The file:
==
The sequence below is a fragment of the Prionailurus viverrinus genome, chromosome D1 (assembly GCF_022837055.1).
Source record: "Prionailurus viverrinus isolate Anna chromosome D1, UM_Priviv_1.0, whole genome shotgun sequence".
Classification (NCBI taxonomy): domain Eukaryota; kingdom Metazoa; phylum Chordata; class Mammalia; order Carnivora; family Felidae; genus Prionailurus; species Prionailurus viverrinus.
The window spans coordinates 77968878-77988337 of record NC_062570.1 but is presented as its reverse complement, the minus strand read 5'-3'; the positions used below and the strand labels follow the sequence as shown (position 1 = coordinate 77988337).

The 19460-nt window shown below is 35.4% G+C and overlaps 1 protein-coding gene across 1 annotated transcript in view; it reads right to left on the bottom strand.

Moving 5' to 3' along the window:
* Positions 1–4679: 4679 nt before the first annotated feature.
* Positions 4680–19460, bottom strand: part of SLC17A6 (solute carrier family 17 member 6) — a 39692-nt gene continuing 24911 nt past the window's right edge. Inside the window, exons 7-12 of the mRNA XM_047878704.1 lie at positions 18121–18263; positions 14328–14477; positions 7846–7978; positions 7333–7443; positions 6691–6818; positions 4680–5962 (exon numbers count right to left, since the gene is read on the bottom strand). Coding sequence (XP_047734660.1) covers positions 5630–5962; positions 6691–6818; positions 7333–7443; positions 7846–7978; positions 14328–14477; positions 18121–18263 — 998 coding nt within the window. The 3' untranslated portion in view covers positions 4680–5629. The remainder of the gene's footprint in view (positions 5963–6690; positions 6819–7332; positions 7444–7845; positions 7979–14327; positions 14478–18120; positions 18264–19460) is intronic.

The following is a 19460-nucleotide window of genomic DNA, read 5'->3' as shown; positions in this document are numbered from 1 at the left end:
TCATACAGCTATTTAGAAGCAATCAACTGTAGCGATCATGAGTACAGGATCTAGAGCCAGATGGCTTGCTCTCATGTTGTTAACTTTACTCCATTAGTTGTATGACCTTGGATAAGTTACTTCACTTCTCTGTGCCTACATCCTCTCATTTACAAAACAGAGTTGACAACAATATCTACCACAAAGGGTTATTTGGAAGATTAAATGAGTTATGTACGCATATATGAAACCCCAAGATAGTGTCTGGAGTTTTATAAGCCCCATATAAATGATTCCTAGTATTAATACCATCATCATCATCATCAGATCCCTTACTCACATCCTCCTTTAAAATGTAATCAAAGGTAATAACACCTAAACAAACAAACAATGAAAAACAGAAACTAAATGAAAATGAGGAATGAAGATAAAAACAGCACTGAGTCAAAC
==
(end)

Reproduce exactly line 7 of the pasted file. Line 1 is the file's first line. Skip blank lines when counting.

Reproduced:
* Positions 1–4679: 4679 nt before the first annotated feature.